Part 6 of the Bill, on bulk powers, is perhaps one of its most controversial parts. The Scottish National party is calling for part 6 to be shelved along with part 7 until such time as an argument for their inclusion has been demonstrated by an independent review of their proportionality and operative necessity—that is to say that we believe that the powers in part 6 should be removed from the Bill until a satisfactory operational case is made for them.
The review the Government have agreed to is most welcome but they must get it right. It must be conducted properly if it is to be of any value to the process of parliamentary scrutiny or is to secure the public’s confidence in its conclusions. Yesterday we had sight of some more detail about the review, in a letter from the Minister to Keir Starmer. We were particularly pleased to note that one of the review team will be a barrister who has a great deal of experience working as a special advocate acting against the Government in terrorism cases. That degree of balance is good and is to be welcomed.
The review needs to be given the time to do a thorough job, however, and we simply do not believe that three months is long enough. Even if it were, it would not be the first time we have been promised a date by which a report will be published, only then to be given another, and another.
I thank the hon. Lady for the warm words she is offering, which reflect the spirit in which this debate has been conducted throughout. The review will be conducted in the timeframe she describes because the Government are clear that it should take place while the Bill is live and is enjoying its passage through both Houses of Parliament. It would have been quite inappropriate to have a review once the Bill had passed into law.
I would argue that the review should have happened before now. Even if it is completed within three months, that will not be while scrutiny of the Bill is taking place here by elected Members; the scrutiny will be in the other place by Members of the House of Lords, who are not elected.
We are also confident that the review’s findings will not be significantly different from those of the reviews carried out by other countries, which I will come on to in a moment. In other words, it is likely to find that bulk powers are not necessary and give us no unique information that could not be garnered by other investigative techniques. Regarding those other techniques, the Government are arguing that new clause 5 will mean that bulk powers will be used only when other investigative techniques show up nothing, because the new clause recognises the importance of privacy to the individual—indeed, new clause 5 has been dubbed the privacy clause.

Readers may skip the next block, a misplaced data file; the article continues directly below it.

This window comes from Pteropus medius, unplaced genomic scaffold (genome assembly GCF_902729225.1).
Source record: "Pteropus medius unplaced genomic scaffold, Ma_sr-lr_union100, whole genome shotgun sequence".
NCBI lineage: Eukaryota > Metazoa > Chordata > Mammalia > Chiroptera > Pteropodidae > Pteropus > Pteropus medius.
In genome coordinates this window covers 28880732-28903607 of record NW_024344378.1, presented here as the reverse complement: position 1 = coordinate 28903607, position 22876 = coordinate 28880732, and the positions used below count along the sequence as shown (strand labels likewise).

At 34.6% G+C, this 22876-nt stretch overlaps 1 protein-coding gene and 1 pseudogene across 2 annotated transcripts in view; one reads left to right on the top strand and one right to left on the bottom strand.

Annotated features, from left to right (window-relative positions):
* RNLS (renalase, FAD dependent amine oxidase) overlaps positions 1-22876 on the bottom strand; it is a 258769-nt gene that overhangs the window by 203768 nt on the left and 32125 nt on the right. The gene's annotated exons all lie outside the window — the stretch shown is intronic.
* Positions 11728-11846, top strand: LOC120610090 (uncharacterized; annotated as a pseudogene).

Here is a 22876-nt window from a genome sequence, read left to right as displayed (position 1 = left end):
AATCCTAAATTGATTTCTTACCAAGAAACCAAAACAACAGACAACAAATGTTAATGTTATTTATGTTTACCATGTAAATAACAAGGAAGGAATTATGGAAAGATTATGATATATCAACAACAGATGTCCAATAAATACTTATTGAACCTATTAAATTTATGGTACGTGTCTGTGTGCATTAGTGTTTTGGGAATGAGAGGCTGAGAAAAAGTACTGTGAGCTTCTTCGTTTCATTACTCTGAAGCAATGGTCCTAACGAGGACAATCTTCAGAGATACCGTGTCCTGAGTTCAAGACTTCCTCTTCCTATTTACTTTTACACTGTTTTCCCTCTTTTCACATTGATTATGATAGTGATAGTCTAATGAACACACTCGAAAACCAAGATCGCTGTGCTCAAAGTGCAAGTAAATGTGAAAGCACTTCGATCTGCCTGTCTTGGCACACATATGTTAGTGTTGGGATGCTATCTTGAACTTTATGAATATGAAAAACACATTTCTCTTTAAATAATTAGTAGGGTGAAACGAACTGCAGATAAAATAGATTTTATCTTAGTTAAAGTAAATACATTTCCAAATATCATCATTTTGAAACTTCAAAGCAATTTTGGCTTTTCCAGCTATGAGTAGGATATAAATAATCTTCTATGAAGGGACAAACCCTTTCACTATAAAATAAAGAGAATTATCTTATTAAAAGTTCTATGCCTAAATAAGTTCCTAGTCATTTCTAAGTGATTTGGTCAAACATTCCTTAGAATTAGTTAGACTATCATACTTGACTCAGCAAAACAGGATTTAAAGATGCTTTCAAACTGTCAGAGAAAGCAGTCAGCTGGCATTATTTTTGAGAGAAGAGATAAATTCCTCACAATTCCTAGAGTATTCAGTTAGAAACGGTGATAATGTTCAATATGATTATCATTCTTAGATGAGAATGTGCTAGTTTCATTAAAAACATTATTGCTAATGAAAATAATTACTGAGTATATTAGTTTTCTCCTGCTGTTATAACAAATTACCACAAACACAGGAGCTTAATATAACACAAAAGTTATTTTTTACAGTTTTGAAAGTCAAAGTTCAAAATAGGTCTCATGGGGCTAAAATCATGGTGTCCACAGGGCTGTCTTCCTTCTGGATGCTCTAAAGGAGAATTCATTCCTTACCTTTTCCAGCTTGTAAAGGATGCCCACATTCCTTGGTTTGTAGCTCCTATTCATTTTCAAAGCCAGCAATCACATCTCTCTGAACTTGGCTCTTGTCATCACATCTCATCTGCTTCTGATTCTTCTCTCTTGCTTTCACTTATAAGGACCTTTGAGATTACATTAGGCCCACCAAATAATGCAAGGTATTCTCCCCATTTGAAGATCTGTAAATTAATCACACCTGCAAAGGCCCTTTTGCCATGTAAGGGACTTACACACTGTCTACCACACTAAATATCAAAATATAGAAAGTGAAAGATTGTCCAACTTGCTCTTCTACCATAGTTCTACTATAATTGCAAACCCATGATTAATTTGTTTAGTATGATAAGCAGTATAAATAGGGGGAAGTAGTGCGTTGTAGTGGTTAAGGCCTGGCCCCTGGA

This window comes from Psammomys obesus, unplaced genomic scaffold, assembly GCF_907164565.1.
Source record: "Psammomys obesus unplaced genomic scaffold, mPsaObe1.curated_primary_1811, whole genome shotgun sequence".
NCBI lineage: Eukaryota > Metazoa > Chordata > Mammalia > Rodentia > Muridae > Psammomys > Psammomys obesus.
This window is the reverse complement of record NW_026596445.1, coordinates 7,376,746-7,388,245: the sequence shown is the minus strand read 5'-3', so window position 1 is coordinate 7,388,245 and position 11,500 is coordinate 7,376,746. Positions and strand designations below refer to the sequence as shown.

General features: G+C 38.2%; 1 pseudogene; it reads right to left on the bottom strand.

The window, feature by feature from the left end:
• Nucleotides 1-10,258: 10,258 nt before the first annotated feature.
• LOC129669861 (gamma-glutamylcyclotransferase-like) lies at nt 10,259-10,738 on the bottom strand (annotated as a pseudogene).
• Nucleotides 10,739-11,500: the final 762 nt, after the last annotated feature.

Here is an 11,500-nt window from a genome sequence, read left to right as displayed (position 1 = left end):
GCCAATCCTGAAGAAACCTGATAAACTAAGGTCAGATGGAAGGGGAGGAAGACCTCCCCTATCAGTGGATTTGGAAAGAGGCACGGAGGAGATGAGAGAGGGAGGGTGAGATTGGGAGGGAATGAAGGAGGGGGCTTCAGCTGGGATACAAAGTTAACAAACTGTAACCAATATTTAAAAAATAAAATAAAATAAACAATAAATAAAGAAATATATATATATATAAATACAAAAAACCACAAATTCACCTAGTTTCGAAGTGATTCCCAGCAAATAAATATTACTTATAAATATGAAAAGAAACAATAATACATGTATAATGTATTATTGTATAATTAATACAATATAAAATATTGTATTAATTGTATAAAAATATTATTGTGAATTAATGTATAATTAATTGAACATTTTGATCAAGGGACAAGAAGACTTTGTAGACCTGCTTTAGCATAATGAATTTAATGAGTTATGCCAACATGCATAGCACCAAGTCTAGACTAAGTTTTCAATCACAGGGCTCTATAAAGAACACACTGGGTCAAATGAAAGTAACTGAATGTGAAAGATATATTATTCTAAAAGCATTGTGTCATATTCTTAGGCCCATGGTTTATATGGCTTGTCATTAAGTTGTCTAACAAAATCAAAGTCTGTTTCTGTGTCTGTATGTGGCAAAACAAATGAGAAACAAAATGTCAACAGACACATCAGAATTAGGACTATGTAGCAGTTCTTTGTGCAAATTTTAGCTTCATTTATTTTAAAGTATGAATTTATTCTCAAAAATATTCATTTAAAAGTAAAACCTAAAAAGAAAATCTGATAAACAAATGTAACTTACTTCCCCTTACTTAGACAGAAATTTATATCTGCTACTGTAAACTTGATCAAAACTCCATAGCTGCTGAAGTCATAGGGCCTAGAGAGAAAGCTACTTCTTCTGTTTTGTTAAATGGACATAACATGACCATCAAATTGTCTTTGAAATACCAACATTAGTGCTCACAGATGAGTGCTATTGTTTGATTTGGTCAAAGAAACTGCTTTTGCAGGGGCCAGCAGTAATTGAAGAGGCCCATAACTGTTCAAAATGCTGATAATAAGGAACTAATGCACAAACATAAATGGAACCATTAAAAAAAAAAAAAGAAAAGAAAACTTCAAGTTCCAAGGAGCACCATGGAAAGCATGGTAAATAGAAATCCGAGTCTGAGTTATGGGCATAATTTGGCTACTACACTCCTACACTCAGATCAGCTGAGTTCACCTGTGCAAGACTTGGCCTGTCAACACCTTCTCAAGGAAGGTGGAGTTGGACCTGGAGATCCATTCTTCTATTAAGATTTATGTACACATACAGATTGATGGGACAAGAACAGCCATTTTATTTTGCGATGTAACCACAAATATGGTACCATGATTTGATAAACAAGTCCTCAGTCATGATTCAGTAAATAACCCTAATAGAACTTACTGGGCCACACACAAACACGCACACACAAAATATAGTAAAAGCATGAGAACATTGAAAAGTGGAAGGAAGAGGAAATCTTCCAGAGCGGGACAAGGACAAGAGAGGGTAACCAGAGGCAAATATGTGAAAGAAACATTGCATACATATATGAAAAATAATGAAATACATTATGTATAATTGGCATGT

Although I served on the Bill Committee, the hon. Lady must forgive my ignorance. She mentioned other means aside from bulk powers. Is she going to delineate those to the House?
If the hon. Gentleman would care to exercise a little patience, he might get the answer to that. He might not, mind you. [Laughter.] No, he will. I am joking.
I understand that the Government are arguing that new clause 5 is a privacy clause, but how can we trust their commitment to privacy when between the publication of the draft Bill and the publication of this Bill the significant change to deal with the need for privacy to be of primary importance entailed simply changing the name of part 1 from “General Protections” to “General Privacy Protections”? This is not about words, but about intent, action and commitment, and inserting one word appeases no one.
First, is the hon. Lady aware that there is a sunset clause? Secondly, if the powers are not available to be exercised but it is found that they are necessary, there will be a gap in our security services’ ability to combat terrorism and in the police’s ability to combat serious crime.
I will come on to that point shortly.
The fundamental point is this: why should we as Members of Parliament be expected to vote through legislation that is to be reviewed? That seems an unprofessional way—to say the least—to do business, and I would feel very uncomfortable crossing my fingers and hoping for the best. I also appeal to Labour colleagues to be a little more circumspect about trusting this Government with their votes today.